Debt workouts require collective decisions by thousands of disparatecreditors. How should creditors be represented during therestructuring process? How should voting be organized and whogets to vote? How large should be the supermajority of creditorsrequired to approve a restructuring agreement that is binding onall creditors?

    What prevents litigation by dissident creditors?

    Orderly restructuring procedures need to protect a debtor fromcreditor litigation during the restructuring process. They mustalso protect the debtor from litigation by holdout creditors whoare unhappy with the outcome of a workout.

    What debt is covered?

    Sovereign governments issue a variety of debt instruments toseveral types of creditor. Should the procedure cover only foreigndebt or should it require equivalent treatment for domestic debt?Should it include only bonded debt or also syndicated loans andbank credits?

    How is fair treatment between creditors ensured?

    To be acceptable to creditors a debt workout procedure mustprovide equitable treatment to diverse creditors. That requires asystem for comparing debt instruments of different types andmaturities

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    How are disputes resolved?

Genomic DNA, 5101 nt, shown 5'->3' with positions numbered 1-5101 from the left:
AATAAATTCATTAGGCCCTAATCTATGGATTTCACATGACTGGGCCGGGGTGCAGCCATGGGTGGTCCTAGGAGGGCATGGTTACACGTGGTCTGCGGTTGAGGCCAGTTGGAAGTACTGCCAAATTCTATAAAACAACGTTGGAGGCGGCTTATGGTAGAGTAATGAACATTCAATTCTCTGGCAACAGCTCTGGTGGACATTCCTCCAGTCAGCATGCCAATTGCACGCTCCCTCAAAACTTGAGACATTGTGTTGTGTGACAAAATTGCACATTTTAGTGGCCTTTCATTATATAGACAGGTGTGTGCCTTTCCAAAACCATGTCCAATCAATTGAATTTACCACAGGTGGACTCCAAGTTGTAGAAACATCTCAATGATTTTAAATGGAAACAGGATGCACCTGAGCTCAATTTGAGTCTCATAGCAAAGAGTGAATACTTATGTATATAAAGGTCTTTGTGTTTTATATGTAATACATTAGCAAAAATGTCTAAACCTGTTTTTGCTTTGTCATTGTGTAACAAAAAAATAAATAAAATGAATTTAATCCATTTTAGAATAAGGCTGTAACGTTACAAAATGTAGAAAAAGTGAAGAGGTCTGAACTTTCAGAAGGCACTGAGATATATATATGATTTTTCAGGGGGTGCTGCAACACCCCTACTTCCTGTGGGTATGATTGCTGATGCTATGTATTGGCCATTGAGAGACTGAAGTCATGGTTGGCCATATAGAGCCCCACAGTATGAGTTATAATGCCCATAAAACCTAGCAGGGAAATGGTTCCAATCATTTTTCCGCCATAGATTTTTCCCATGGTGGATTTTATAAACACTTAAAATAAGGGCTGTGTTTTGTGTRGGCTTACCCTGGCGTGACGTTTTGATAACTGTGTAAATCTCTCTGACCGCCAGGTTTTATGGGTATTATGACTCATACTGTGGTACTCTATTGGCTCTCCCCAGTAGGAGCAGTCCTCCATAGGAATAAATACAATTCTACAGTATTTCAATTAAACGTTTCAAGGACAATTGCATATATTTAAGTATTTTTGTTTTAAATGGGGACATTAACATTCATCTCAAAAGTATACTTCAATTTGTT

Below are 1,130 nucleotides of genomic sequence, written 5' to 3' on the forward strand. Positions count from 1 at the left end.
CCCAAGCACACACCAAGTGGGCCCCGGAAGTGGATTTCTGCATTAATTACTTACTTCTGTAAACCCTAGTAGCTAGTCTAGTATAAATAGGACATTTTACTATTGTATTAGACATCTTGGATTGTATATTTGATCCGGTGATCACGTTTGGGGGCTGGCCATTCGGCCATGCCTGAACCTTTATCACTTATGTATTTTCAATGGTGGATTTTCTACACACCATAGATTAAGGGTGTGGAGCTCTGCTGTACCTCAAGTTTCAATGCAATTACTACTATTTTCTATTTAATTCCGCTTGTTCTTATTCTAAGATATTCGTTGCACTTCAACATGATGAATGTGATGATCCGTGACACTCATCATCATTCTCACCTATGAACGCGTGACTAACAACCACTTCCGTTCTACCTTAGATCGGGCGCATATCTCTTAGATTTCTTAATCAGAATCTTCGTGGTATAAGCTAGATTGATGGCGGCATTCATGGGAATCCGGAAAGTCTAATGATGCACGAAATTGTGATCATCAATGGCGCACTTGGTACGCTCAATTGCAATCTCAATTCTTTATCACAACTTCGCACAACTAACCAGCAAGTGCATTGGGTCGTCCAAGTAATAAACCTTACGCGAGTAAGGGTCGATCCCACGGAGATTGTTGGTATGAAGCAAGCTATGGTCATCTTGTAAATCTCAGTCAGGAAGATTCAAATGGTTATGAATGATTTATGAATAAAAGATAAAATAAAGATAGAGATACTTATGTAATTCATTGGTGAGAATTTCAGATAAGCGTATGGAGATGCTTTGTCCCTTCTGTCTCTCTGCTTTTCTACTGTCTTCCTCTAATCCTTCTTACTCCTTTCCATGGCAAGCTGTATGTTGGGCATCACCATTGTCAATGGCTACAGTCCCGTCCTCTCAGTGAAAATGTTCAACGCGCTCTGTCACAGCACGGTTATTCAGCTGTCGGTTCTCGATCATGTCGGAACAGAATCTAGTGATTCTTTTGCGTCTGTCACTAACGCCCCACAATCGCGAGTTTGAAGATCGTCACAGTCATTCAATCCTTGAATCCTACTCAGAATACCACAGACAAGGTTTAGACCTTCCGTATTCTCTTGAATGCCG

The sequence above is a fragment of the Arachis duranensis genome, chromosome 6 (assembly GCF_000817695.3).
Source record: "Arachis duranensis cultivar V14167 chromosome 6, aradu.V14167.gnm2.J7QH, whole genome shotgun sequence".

Disputes could arise amongst creditors as well as between creditorsand the debtor. An effective workout procedure requires a meansof resolving them.

    Will access to new financing be assured?

    Sovereign debtors will need access to new capital during therestructuring process. Traditionally, this has been provided by theofficial sector. Ideally, workout procedures should offer thepossibility of obtaining such financing from the private sector tothe extent possible by ensuring that new capital is senior andexcluded from the restructuring. However, experience indicatesthat new money from private sources will probably not be sufficient.

    While it would bring clear improvements, a debt workout procedurethat addressed these issues would not remove all the challenges anduncertainties involved in sovereign debt crises. Most important, itwould not resolve the basic problem of deciding whether a country hasan unsustainable debt burden and, if so, deciding the size of thecreditor haircut required to restore sustainability. In a corporatebankruptcy setting, the determination of a sustainable debt burden isrelatively easy. A companys capacity to pay its creditors can begauged from projections of future cash flow. In the case of sovereigndebtors, the decision is harder. Sovereign debt sustainability dependson more than simply economic criteria. A sovereign debtors fiscalresources, for instance, could be used to pay creditors or spent oneducation, health, and other basic social services. Judgements aboutdebt sustainability will always need to be made on a case-by-case basis.That is why debtors and creditors alike must look to the IMF forleadership in negotiating adjustment programs, determining balance-of-payments viability, and thus providing an overall framework for theresolution of sovereign debt crises.

    Nor is an agreed restructuring framework likely to address alldebt-related problems facing an emerging-market borrower. Twoimportant types of debt stand out: official debts (those owed by anemerging-market sovereign to foreign governments and internationalfin